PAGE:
Iran’s Secret Nukes? Scaremongering Netanyahu Strikes Again
On Monday Israeli Prime Minister Benjamin Netanyahu delivered an alarming presentation, allegedly based upon hundreds of thousands of pages of documents and files, detailing an undeclared Iranian nuclear weapons program that Netanyahu claimed to have been recently acquired by Israeli intelligence. If true, the Israeli intelligence coup appears to have exposed a significant element of Iranian non-compliance with the so-called Iran nuclear agreement, formally known as the Joint Comprehensive Program of Action, or JCPOA, at a time when the very future of that agreement hangs in the balance.
On May 12 President Donald Trump is widely expected to announce a decision on whether the United States will remain as a state party of the Iran nuclear agreement. The president ran for office in 2016 on a campaign that derided the JCPOA as a “horrible deal”, and vowed to “rip it up” once he took office. Fulfilling this promise proved to be harder than expected. Trump ran into resistance from Congress, his own cabinet (former National Security Advisor H. R. McMaster, former Secretary of State Rex Tillerson, and Secretary of Defense James Mattis consistently cautioned against pulling out of the agreement) and the other signatories to the JCPOA, all of whom pointed out that Iran was complying with the terms of the agreement and, as such, the agreement was working in so far as it blocked Iran’s pathway to a nuclear weapon. As a result, Trump was compelled to hold off on withdrawal while his administration struggled to find consensus.
Consensus, as it was, was reached not by constructing a policy path that would allow the United States to remain in the JCPOA despite the president’s strong reservations, but rather by removing those in the president’s cabinet who did not support his policy on the Iran deal: McMaster was replaced by the noted Iran hawk, John Bolton, and Tillerson was ejected from the State Department and replaced by former CIA Director Mike Pompeo, who shares Trump’s position regarding the fate of the JCPOA.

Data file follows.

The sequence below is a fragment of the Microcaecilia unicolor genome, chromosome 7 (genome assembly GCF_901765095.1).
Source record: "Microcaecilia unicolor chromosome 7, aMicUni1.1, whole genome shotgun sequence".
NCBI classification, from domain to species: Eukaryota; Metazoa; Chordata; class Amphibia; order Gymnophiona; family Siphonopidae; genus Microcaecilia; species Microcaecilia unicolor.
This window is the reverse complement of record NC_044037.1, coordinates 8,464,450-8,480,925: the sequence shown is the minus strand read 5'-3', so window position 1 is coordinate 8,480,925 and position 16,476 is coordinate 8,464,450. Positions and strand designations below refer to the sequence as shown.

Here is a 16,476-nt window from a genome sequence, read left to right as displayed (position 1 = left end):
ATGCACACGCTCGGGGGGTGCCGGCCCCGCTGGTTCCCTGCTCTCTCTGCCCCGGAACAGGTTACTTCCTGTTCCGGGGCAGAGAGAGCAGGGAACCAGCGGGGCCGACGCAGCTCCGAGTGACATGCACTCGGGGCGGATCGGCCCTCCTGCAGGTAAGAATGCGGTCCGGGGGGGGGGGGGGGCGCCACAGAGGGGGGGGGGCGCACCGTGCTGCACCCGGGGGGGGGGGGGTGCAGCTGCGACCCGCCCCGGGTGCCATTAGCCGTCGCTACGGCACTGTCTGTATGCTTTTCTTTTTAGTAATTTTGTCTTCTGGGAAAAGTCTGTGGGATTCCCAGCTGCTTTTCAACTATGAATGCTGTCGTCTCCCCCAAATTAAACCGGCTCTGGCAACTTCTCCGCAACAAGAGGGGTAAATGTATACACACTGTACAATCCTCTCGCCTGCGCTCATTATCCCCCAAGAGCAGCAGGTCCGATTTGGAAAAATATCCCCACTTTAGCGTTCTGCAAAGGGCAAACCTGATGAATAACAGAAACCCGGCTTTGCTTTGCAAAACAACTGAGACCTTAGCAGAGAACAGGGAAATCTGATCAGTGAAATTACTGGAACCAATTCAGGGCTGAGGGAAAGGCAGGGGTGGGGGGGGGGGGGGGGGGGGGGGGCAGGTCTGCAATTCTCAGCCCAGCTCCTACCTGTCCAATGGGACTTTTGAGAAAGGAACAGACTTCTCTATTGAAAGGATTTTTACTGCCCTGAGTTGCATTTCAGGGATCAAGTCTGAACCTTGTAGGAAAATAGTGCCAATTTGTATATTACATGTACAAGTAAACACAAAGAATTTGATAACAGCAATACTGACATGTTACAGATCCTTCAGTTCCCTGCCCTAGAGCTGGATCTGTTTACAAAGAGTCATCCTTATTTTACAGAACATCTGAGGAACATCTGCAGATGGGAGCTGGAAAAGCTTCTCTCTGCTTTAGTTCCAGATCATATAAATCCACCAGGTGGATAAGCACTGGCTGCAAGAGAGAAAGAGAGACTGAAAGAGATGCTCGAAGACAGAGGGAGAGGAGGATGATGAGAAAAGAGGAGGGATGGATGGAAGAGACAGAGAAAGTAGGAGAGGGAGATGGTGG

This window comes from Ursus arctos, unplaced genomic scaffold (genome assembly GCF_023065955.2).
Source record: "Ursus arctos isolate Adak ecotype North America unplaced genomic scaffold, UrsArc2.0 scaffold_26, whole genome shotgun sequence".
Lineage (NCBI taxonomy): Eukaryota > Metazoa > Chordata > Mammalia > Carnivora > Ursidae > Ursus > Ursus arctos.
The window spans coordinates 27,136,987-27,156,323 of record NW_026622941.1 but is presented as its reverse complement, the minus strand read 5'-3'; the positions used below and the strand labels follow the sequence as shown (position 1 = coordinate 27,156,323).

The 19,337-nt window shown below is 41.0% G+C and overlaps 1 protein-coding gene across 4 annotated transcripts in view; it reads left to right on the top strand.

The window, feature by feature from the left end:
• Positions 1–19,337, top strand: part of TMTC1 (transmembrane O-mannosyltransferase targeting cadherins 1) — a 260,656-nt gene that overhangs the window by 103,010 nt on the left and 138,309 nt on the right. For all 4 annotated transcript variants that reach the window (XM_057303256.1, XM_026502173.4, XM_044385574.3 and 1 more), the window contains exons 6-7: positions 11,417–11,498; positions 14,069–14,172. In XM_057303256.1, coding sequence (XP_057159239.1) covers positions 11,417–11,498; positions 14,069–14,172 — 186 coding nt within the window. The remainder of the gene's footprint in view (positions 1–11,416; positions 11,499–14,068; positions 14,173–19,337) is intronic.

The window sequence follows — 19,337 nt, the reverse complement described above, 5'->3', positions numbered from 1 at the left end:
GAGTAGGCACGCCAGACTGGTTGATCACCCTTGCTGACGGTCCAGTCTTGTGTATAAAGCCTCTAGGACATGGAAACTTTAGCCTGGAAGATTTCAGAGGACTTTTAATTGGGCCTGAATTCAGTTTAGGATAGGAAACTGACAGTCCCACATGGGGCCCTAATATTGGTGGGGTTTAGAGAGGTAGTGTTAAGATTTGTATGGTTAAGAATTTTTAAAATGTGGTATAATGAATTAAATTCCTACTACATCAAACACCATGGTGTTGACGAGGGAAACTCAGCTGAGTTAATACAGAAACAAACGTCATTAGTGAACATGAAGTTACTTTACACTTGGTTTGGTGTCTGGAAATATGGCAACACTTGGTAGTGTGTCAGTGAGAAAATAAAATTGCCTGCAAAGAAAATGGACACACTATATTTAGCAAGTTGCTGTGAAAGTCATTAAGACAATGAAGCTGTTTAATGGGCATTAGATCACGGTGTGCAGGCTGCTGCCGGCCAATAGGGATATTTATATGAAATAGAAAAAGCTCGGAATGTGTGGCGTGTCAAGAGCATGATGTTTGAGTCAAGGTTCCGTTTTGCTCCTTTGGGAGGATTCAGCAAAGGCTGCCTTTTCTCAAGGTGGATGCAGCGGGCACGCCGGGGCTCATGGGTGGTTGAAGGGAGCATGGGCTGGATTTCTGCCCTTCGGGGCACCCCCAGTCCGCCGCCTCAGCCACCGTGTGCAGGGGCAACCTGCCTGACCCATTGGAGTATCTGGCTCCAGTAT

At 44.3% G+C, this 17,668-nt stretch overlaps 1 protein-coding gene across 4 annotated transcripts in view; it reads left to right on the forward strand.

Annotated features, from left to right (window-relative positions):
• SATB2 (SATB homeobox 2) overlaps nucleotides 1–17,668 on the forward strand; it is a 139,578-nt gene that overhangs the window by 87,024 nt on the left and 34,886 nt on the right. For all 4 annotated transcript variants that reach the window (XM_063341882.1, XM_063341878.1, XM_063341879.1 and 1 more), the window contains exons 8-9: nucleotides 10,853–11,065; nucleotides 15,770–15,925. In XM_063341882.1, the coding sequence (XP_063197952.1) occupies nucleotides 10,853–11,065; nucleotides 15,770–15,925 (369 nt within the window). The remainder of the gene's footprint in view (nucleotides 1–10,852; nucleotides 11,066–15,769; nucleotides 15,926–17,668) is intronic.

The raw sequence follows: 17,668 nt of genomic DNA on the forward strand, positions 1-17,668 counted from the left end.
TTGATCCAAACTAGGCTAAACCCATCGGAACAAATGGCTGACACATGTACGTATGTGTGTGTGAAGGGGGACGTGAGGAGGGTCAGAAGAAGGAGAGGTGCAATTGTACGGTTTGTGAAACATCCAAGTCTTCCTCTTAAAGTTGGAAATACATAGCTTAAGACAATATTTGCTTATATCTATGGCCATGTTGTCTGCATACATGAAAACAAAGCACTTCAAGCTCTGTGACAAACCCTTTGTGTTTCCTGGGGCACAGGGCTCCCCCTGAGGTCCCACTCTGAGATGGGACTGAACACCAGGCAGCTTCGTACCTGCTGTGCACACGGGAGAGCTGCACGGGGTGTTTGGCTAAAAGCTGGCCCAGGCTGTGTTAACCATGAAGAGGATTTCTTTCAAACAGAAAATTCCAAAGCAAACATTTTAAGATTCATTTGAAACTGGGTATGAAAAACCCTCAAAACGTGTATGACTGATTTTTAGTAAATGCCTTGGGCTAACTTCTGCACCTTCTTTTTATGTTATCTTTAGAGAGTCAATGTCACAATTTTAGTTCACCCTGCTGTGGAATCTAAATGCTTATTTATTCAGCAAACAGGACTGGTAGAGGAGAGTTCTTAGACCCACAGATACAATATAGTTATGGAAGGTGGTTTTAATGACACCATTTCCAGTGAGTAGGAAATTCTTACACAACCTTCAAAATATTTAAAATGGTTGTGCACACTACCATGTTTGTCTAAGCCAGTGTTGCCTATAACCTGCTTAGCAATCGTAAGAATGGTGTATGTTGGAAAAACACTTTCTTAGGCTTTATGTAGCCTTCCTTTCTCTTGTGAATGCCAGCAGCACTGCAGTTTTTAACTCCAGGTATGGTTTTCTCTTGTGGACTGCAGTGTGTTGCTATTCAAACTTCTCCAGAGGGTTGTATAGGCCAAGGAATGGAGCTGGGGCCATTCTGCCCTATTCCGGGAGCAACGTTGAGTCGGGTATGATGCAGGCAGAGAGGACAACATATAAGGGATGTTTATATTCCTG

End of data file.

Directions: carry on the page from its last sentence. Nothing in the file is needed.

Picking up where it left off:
Under the Iran Nuclear Agreement Review Act of 2015, the president must certify every 90 days that, among other things, Iran is “transparently, verifiably, and fully implementing the agreement, including all related technical or additional agreements.” Trump has been searching for a way to pin the blame of any U.S. decertification on Iran; Netanyahu’s presentation, both in timing and content, appears geared toward helping push President Trump toward a decision to withdraw.
But this was not a replay of the Israeli pressure tactics applied to the Obama administration in the weeks and months leading up to the signing of the JCPOA in July 2015, when Netanyahu traveled to the United States and spoke directly to the American Congress in an effort to derail the agreement. This time, Netanyahu was operating hand in hand with the president and secretary of state. The details of the Israeli intelligence operation, which unfolded “several weeks ago,” according to Netanyahu, were shared with American intelligence, and provided the background for Netanyahu’s phone conversation with Trump on April 28, and his meeting with Mike Pompeo on April 29.
The Israeli information challenges Iran’s compliance with its obligations as set forth in Annex 1 of the JCPOA, regarding “Past and Present Issues of Concern” —in short, the contentious question of whether Iran had ever sought to acquire a nuclear weapon. If Iran was shown to have lied, this line of argument goes, then the president, in good faith, could report to Congress that Iran was not in compliance with Annex 1 and, as such, could refuse to continue to issue a waiver regarding the lifting of economic sanctions.
Legally speaking, however, the Israeli argument, along with any attempt on the part of the Trump administration to rely upon the Israeli information used by Netanyahu in his presentation, does not hold water. The IAEA, in implementing the “Roadmap for Clarification of Past and Present Outstanding Issues”, had already thoroughly investigated the Amad Project and its alleged leader, Mohsen Fakhrizadeh, based upon information made available from member states (presumably including Israel). The conclusions reached by the IAEA—that the Amad Project was terminated in 2003, and that Fakhrizadeh went on the head up a new organization that made use of the same personnel as the Amad Project—were the same as made by Netanyahu. As Netanyahu noted, Iran denied the existence of the Amad Project to the IAEA.
What Netanyahu failed to say was that Iran backed up its denial by discussing the organization structures alleged to be part of the Amad Project in detail with the IAEA. Moreover, the IAEA conclusion “that, before the end of 2003, an organizational structure was in place in Iran suitable for the coordination of a range of activities relevant to the development of a nuclear explosive device” indicates that it was well aware of the possibility, if not probability, that Iran was not being fully forthcoming regarding its nuclear past, and yet opted to certify Iran as being compliant with the “Roadmap for Clarification of Past and Present Outstanding Issues.” Netanyahu’s presentation does not alter this outcome whatsoever.